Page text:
Asymptotic Results for Model Robust Regression

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Virginia Tech

Since the mid 1980's many statisticians have studied methods for combining parametric and nonparametric esimates to improve the quality of fits in a regression problem. Notably in 1987, Einsporn and Birch proposed the Model Robust Regression estimate (MRR1) in which estimates of the parametric function, ƒ, and the nonparametric function, 𝑔, were combined in a straightforward fashion via the use of a mixing parameter, λ. This technique was studied extensively at small samples and was shown to be quite effective at modeling various unusual functions. In 1995, Mays and Birch developed the MRR2 estimate as an alternative to MRR1. This model involved first forming the parametric fit to the data, and then adding in an estimate of 𝑔 according to the lack of fit demonstrated by the error terms. Using small samples, they illustrated the superiority of MRR2 to MRR1 in most situations. In this dissertation we have developed asymptotic convergence rates for both MRR1 and MRR2 in OLS and GLS (maximum likelihood) settings. In many of these settings, it is demonstrated that the user of MRR1 or MRR2 achieves the best convergence rates available regardless of whether or not the model is properly specified. This is the "Golden Result of Model Robust Regression". It turns out that the selection of the mixing parameter is paramount in determining whether or not this result is attained.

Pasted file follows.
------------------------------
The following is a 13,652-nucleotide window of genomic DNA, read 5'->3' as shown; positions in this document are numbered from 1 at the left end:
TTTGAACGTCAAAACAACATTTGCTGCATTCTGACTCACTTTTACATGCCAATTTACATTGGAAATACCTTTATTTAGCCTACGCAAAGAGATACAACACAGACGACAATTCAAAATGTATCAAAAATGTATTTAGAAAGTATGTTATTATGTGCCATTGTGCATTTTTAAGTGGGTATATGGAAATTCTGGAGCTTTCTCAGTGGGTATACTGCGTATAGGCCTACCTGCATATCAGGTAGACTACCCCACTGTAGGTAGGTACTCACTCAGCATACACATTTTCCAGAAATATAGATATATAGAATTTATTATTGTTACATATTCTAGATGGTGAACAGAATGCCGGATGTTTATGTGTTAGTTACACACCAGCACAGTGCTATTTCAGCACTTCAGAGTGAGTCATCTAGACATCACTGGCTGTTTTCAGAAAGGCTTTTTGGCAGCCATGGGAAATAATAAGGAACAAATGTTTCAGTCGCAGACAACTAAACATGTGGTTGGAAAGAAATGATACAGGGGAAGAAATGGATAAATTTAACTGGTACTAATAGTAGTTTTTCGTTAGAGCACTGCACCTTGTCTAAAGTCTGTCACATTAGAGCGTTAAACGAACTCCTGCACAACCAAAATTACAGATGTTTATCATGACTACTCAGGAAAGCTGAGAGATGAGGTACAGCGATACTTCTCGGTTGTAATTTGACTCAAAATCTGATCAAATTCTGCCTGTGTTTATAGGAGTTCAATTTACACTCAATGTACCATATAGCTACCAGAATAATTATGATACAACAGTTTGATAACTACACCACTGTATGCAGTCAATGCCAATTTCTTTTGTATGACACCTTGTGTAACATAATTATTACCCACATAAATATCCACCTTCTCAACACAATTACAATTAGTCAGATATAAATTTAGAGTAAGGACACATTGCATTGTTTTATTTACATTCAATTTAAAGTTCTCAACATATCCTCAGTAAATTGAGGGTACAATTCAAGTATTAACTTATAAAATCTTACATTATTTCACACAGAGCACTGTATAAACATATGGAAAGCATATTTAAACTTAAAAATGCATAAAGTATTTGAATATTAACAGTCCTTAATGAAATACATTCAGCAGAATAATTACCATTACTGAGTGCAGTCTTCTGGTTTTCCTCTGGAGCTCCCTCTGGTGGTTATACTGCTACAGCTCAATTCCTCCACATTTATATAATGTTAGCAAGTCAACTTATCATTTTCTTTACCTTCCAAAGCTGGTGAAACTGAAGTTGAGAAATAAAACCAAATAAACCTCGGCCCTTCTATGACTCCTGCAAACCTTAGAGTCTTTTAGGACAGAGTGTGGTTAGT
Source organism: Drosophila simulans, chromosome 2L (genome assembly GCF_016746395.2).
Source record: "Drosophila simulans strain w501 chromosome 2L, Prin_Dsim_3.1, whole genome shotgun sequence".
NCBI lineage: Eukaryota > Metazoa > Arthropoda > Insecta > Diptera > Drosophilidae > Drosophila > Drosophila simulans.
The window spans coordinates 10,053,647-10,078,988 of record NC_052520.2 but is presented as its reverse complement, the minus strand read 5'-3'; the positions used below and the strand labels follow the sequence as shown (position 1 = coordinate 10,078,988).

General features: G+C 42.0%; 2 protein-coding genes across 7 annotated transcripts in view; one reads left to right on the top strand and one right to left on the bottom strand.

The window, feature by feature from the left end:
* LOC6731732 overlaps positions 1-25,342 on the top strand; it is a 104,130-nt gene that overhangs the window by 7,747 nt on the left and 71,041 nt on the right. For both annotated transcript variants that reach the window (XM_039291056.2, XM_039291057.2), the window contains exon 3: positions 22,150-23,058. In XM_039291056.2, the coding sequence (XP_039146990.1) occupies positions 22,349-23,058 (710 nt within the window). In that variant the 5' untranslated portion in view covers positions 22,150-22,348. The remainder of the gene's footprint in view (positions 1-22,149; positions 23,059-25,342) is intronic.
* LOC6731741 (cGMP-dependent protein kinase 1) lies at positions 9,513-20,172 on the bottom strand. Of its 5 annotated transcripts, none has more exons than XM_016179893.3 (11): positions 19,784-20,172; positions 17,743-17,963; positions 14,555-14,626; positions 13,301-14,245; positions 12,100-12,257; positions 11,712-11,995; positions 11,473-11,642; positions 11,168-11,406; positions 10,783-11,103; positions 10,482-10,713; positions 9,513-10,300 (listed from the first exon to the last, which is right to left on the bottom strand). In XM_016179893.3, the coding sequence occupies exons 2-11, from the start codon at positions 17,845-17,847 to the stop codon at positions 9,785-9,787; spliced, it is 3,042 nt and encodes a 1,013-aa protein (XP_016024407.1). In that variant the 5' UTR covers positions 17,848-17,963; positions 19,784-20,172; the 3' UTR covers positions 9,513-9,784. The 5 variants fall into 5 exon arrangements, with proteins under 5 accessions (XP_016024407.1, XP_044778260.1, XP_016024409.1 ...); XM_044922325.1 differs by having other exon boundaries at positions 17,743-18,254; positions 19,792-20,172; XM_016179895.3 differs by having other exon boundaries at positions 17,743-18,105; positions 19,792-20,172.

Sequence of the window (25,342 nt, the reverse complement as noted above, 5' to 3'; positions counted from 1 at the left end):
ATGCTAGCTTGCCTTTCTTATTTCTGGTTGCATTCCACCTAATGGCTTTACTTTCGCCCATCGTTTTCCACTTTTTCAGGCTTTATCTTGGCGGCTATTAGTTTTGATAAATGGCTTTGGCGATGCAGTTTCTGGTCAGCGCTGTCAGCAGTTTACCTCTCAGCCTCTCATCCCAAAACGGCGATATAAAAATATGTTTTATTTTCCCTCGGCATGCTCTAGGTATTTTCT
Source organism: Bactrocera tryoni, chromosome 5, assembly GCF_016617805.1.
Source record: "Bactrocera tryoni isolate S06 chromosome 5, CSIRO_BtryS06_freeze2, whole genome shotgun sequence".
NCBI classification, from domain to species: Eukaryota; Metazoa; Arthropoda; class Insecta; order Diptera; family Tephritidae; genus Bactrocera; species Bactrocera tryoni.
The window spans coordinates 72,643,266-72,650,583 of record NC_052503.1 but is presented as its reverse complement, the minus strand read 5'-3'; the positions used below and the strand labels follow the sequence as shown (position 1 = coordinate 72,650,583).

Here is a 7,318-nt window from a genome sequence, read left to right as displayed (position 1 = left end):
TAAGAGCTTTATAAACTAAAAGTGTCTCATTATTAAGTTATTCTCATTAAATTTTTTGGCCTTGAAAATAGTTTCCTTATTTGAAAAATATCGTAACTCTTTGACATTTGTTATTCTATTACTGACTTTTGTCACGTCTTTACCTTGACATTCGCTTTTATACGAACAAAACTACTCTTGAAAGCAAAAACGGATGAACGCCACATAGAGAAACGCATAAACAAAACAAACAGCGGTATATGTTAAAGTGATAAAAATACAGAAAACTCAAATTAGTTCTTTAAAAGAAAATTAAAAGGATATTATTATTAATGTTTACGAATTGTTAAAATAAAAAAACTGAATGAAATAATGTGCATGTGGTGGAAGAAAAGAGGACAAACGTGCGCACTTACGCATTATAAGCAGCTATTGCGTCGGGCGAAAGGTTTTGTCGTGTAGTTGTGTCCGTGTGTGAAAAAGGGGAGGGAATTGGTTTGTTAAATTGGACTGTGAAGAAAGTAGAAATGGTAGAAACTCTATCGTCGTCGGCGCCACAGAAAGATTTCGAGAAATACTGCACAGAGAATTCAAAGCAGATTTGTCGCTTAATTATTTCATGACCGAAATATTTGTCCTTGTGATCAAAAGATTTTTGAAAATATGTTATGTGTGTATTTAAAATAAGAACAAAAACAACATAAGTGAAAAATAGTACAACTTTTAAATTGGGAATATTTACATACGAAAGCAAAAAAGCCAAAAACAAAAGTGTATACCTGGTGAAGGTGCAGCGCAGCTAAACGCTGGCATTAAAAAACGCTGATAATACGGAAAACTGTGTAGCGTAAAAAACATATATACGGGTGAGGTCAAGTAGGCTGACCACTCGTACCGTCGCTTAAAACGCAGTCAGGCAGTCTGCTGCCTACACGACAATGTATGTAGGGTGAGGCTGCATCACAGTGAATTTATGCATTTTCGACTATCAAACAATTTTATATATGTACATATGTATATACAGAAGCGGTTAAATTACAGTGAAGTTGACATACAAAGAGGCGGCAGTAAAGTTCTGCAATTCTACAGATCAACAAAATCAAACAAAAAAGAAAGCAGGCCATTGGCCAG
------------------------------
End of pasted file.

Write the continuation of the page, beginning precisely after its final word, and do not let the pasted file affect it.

Mixing Parameter, Nonparametric, Parametric, Asymptotic, Convergence Rates, Regression, Semiparametric